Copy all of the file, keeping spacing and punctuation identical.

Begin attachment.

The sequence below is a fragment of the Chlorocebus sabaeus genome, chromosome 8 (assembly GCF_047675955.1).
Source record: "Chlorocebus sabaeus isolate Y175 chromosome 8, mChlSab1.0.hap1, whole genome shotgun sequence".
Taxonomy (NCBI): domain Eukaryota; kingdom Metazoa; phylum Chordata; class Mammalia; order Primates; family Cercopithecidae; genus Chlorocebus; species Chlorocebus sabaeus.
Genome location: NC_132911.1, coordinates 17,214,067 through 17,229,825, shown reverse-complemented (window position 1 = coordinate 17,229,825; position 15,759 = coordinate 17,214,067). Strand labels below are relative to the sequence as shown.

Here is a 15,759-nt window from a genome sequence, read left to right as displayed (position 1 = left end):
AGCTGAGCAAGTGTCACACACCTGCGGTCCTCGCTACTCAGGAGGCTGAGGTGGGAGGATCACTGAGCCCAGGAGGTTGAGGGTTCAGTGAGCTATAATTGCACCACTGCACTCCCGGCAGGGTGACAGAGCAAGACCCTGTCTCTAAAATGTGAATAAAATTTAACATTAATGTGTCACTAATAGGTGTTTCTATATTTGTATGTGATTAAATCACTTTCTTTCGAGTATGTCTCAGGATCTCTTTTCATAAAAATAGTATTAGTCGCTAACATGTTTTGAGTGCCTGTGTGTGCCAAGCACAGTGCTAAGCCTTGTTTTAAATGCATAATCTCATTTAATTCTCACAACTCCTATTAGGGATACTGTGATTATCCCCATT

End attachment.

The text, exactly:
The sequence below is a fragment of the Chlorocebus sabaeus genome, chromosome 8 (assembly GCF_047675955.1).
Source record: "Chlorocebus sabaeus isolate Y175 chromosome 8, mChlSab1.0.hap1, whole genome shotgun sequence".
Taxonomy (NCBI): domain Eukaryota; kingdom Metazoa; phylum Chordata; class Mammalia; order Primates; family Cercopithecidae; genus Chlorocebus; species Chlorocebus sabaeus.
Genome location: NC_132911.1, coordinates 17,214,067 through 17,229,825, shown reverse-complemented (window position 1 = coordinate 17,229,825; position 15,759 = coordinate 17,214,067). Strand labels below are relative to the sequence as shown.

Here is a 15,759-nt window from a genome sequence, read left to right as displayed (position 1 = left end):
AGCTGAGCAAGTGTCACACACCTGCGGTCCTCGCTACTCAGGAGGCTGAGGTGGGAGGATCACTGAGCCCAGGAGGTTGAGGGTTCAGTGAGCTATAATTGCACCACTGCACTCCCGGCAGGGTGACAGAGCAAGACCCTGTCTCTAAAATGTGAATAAAATTTAACATTAATGTGTCACTAATAGGTGTTTCTATATTTGTATGTGATTAAATCACTTTCTTTCGAGTATGTCTCAGGATCTCTTTTCATAAAAATAGTATTAGTCGCTAACATGTTTTGAGTGCCTGTGTGTGCCAAGCACAGTGCTAAGCCTTGTTTTAAATGCATAATCTCATTTAATTCTCACAACTCCTATTAGGGATACTGTGATTATCCCCATT